Jackson came into camp as a somewhat-forgotten entity overshadowed by the Eagles’ signing of Javon Hargrave this offseason. The 2019 free-agency signee played just one half of football for the Eagles last season before a Lisfranc foot fracture cost him the year. The season before with the Jacksonville Jaguars, Jackson had a down year in which he was benched and eventually released.
This season sets up a campaign for him to reestablish himself as one of the best interior pass rushers in the league, as my colleague Jeff McLane pointed out last week.
With Hargrave missing the last two weeks with a pectoral strain, Jackson has finally gotten the chance to play for an extended time alongside Fletcher Cox, who missed last year’s training camp with his own foot injury. Cox, who draws frequent double-teams, will help Jackson during the season, and it’s been the case in training camp, too. Jackson has been dominant at times, very noticeably wrecking a two-minute drill in the first live-contact practice of the summer. He’s been consistently disruptive, a promising sign for an interior pass-rushing unit from which the Eagles will need production. [inquirer.com]
Over at The Athletic, Bo Wulf took the exercise of picking camp winners and losers to the extreme, ranking all 79 Eagles players on how well they performed at camp.
His No. 1? Well, you'll have to click over to find that out, but perhaps the last section provides a bit of a clue.
After that, he went with a rookie wide receiver, but probably not the one you'd think...
2. John Hightower – Keeping in mind that training camp as presently constructed is designed for wide receivers, particularly speed receivers, to impress, Hightower was better and more versatile than advertised. His speed stood out on vertical routes down the sideline — bookended by impressive catches past Rasul Douglas on the first day and past Avonte Maddox on the last day — but his ability to “win big” was a pleasant surprise.
Entered camp: Fighting for a roster spot.
Leaves camp: Likely in line to get offensive snaps as the fourth wide receiver in Week 1 with Jalen Reagor sidelined. [theathletic.com]
That tracks, as Hightower received the most "up" votes among Eagles media in Jimmy Kempski's annual stock up/stock down poll.
When it comes to picking a "stock down" player, there was even more of a consensus among the media who are down at NovaCare every day, with Sidney Jones being the runaway winner. Interestingly enough, Bo has him as the second-to-last player in his rankings.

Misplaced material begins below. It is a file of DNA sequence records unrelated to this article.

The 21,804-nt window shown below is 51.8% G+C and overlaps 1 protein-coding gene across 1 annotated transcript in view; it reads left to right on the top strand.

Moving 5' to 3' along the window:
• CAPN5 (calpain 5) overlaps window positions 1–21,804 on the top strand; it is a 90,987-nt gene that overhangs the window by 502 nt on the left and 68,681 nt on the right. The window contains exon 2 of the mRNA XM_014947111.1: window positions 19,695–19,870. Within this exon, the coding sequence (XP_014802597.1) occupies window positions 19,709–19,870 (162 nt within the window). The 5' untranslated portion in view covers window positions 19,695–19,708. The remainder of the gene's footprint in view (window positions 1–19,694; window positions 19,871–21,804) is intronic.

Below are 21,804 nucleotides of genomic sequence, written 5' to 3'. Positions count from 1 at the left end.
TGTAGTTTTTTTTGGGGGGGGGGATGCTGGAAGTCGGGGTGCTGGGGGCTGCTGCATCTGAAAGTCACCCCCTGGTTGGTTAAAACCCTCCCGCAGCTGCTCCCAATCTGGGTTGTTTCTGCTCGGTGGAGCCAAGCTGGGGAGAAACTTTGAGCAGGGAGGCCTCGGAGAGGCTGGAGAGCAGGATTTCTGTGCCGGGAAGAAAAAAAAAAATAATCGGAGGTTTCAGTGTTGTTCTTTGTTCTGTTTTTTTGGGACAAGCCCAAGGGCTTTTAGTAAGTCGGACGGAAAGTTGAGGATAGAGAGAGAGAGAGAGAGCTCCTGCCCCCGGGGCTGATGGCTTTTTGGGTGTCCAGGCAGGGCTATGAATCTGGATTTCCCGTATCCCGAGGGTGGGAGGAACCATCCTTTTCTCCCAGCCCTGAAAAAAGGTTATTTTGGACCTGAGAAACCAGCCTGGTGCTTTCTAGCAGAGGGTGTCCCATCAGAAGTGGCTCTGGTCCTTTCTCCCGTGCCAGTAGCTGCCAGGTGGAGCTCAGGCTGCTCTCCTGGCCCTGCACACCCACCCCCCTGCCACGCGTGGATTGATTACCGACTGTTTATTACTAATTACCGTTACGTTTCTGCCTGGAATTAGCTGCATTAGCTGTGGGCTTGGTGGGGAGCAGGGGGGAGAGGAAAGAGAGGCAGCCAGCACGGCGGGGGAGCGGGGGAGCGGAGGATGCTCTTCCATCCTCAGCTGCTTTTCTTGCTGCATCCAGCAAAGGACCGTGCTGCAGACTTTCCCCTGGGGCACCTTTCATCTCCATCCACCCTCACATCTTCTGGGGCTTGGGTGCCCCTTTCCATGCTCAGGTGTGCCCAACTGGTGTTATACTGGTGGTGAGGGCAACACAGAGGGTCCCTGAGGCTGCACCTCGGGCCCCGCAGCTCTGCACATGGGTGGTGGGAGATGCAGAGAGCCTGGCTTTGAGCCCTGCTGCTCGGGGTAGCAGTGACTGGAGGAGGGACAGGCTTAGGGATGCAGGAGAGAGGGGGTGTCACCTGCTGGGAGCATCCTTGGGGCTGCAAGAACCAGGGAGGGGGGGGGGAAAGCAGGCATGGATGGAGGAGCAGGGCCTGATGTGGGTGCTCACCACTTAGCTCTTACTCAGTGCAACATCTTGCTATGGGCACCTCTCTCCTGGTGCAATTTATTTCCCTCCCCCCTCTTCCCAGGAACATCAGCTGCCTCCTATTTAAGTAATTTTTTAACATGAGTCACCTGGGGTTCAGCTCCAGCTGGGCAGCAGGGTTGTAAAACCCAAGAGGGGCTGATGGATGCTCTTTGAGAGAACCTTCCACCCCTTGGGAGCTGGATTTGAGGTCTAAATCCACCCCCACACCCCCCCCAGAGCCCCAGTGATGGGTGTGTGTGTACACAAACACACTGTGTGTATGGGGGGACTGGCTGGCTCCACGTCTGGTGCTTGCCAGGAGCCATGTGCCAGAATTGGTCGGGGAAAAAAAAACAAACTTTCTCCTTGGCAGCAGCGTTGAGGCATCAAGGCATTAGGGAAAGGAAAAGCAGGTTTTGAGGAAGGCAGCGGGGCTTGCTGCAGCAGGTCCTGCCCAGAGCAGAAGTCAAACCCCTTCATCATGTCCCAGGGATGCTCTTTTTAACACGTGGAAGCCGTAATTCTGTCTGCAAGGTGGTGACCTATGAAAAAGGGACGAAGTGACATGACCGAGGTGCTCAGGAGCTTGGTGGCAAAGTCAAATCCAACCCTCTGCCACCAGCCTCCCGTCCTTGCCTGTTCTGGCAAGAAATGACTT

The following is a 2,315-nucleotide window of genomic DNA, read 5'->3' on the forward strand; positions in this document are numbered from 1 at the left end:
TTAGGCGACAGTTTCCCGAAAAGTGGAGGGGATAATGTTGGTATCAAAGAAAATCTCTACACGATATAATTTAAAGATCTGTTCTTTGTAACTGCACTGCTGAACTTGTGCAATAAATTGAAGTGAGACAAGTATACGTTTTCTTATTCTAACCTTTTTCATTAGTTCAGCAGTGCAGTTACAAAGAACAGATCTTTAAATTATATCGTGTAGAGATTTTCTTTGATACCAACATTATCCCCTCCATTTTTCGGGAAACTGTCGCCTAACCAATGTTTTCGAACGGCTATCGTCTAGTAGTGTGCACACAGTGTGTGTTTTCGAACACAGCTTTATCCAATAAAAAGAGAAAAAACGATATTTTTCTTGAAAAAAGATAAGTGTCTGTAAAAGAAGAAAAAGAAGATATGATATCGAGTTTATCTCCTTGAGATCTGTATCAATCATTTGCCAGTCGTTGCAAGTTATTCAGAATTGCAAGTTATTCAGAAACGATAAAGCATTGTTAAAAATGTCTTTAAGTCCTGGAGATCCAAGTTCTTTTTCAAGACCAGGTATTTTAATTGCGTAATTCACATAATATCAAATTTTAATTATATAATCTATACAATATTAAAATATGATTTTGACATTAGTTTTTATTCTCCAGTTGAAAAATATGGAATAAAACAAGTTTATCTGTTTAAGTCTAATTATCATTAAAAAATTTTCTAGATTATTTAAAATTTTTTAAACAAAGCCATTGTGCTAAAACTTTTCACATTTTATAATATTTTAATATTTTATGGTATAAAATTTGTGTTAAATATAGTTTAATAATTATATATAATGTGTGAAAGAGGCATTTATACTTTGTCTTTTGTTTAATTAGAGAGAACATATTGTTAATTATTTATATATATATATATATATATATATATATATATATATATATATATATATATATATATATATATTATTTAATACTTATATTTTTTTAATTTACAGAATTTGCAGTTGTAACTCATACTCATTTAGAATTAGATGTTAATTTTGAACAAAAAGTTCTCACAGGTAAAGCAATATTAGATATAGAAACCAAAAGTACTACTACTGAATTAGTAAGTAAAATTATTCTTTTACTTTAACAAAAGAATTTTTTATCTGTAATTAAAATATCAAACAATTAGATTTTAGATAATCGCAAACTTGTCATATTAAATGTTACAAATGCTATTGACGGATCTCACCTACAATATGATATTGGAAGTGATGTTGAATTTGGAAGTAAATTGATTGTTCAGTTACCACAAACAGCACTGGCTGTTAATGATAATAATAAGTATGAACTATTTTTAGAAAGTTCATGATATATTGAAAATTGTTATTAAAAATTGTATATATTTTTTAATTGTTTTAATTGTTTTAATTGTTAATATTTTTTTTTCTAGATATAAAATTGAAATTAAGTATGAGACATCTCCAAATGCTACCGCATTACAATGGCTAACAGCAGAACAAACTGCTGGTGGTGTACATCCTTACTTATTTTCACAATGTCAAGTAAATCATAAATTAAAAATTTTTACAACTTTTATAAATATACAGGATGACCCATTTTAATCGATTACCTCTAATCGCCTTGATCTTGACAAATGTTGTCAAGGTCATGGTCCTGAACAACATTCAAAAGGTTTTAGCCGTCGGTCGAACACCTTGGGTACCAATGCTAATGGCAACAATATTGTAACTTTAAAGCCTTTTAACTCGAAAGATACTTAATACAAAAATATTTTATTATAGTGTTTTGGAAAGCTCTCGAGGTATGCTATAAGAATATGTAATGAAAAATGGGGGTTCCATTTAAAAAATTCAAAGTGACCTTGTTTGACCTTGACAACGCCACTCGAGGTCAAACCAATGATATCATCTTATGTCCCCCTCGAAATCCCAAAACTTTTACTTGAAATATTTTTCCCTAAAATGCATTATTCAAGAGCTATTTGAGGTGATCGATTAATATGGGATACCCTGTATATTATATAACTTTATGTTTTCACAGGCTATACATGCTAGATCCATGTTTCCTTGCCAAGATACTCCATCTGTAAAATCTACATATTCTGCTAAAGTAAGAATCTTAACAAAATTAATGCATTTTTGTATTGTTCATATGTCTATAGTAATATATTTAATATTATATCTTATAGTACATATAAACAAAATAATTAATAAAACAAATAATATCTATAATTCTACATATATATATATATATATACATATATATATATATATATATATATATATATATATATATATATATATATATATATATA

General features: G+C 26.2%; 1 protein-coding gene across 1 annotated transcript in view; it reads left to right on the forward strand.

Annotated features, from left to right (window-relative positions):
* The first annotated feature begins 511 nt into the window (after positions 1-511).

78. Sidney Jones – Back on the coddling bad investments front, Jones is putting the “can’t make the club in the tub” axiom to the test. It’s hard to make a serious case that he’s done enough to earn a roster spot after missing most of camp and failing to impress when he was on the field. He offers no help on special teams, and the secondary already has enough “position-less” players so as to negate the importance of Jones’ versatility.
Entered camp: The time is now.
Leaves camp: You can’t see me. [theathletic.com]
Is there still a chance for Sidney Jones to turn it around? There's a recent history in Philly of a cornerback having an absolutely awful training camp and going on to having a massive impact on the season. That brings us to Dave Zangaro's mailbag on NBC Sports Philadelphia.
Who is your candidate for the pat robinson “looked horrible in camp but ends up doing great during the season” award this year? Could be due to switching positions/sides or just a step up in play. Thanks!— CJ (@CJ83134755) August 31, 2020
Dave identified two players who fit the bill, Sidney Jones and Genard Avery, who was acquired via trade last season and checked in one spot ahead of Jones in the above rankings from The Athletic.
Will either of them bounce back and have a Patrick Robinson-like season?
This is a tough question because typically if a guy is horrible in training camp he doesn’t make the team unless there’s an investment in him. So I came up with two names: Sidney Jones and Genard Avery.
With Jones, there were some high expectations even coming into this summer. We thought he was going to compete for a starting gig and then he didn’t and got hurt on top of it. But will the Eagles really cut him? Maybe they trade him but there’s still a good shot he’s on the roster. And based on what I saw from Avonte Maddox in camp, I’m not really sold on him being the answer. So at least there might be a possibility for Jones to get some playing time. And if he can stay healthy, you never know.
And with Avery, the reason the Eagles might keep him is because they traded a 4th-round pick on him last season. Even if he ends up on IR, that doesn’t mean he’s out for the season, not this year. This year, unlimited players can be brought back from IR as long as they spend at least three weeks out. So Avery has a chance to stick around and he has some juice if Jim Schwartz figures out how to use him. [nbcsports.com]
That's certainly interesting, considering a day earlier, Zangaro's colleague Reuben Frank posted his 10 Observations column, and No. 9 was pretty straightforward: "I think the Eagles are going to cut Sidney Jones."
That's it. No explanation. Nothing. And based on the other reports coming out of camp, there seems to be a decent chance he's not on the roster by next week.
Of course, the Eagles wouldn't have to cut him if they can find a trade partner...
The Eagles have some holes to fill, and Howie Roseman has yet to make one of those training camp trades he's known for. Could Sidney Jones be the guy to move? Jimmy Kempski identified him as an option to be traded recently, and it seems he's not alone in that belief.
CB Sidney Jones
Based on his pedigree and versatility, Jones is probably the most valuable trade chip on the Eagles’ roster bubble. The cornerback hasn’t participated in team drills since the first week of padded practices due to a lower-body injury. According to The Athletic’s Joe Person, the Carolina Panthers are looking for secondary help, so perhaps Jones could fetch an offensive tackle like Greg Little or Dennis Delay in a player-for-player swap. [nj.com]